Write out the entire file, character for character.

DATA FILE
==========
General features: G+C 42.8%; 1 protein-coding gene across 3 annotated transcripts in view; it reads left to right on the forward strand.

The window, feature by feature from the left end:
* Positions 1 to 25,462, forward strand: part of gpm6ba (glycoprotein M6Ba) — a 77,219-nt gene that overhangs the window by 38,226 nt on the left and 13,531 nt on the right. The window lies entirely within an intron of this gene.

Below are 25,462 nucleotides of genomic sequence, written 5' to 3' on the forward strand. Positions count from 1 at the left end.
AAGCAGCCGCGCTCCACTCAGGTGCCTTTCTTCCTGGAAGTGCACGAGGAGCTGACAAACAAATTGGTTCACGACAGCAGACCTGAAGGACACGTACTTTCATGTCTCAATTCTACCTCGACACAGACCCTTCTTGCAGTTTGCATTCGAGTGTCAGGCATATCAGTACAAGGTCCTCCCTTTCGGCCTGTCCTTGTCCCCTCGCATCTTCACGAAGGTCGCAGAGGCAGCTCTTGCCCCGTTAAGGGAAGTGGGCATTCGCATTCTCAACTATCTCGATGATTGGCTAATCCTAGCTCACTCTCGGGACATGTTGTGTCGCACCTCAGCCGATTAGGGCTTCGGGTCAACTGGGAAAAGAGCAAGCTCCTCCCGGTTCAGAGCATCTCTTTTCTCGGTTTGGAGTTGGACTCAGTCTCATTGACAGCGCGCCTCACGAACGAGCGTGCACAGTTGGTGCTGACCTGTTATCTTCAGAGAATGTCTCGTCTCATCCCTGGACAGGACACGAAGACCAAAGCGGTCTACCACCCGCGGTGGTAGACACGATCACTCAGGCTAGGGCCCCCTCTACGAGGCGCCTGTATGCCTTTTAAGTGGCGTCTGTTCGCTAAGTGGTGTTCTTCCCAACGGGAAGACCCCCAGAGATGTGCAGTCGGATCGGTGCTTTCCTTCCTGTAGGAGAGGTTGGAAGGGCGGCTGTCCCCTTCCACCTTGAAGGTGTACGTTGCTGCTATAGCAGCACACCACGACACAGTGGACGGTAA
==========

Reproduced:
General features: G+C 42.8%; 1 protein-coding gene across 3 annotated transcripts in view; it reads left to right on the forward strand.

The window, feature by feature from the left end:
* Positions 1 to 25,462, forward strand: part of gpm6ba (glycoprotein M6Ba) — a 77,219-nt gene that overhangs the window by 38,226 nt on the left and 13,531 nt on the right. The window lies entirely within an intron of this gene.

Below are 25,462 nucleotides of genomic sequence, written 5' to 3' on the forward strand. Positions count from 1 at the left end.
AAGCAGCCGCGCTCCACTCAGGTGCCTTTCTTCCTGGAAGTGCACGAGGAGCTGACAAACAAATTGGTTCACGACAGCAGACCTGAAGGACACGTACTTTCATGTCTCAATTCTACCTCGACACAGACCCTTCTTGCAGTTTGCATTCGAGTGTCAGGCATATCAGTACAAGGTCCTCCCTTTCGGCCTGTCCTTGTCCCCTCGCATCTTCACGAAGGTCGCAGAGGCAGCTCTTGCCCCGTTAAGGGAAGTGGGCATTCGCATTCTCAACTATCTCGATGATTGGCTAATCCTAGCTCACTCTCGGGACATGTTGTGTCGCACCTCAGCCGATTAGGGCTTCGGGTCAACTGGGAAAAGAGCAAGCTCCTCCCGGTTCAGAGCATCTCTTTTCTCGGTTTGGAGTTGGACTCAGTCTCATTGACAGCGCGCCTCACGAACGAGCGTGCACAGTTGGTGCTGACCTGTTATCTTCAGAGAATGTCTCGTCTCATCCCTGGACAGGACACGAAGACCAAAGCGGTCTACCACCCGCGGTGGTAGACACGATCACTCAGGCTAGGGCCCCCTCTACGAGGCGCCTGTATGCCTTTTAAGTGGCGTCTGTTCGCTAAGTGGTGTTCTTCCCAACGGGAAGACCCCCAGAGATGTGCAGTCGGATCGGTGCTTTCCTTCCTGTAGGAGAGGTTGGAAGGGCGGCTGTCCCCTTCCACCTTGAAGGTGTACGTTGCTGCTATAGCAGCACACCACGACACAGTGGACGGTAA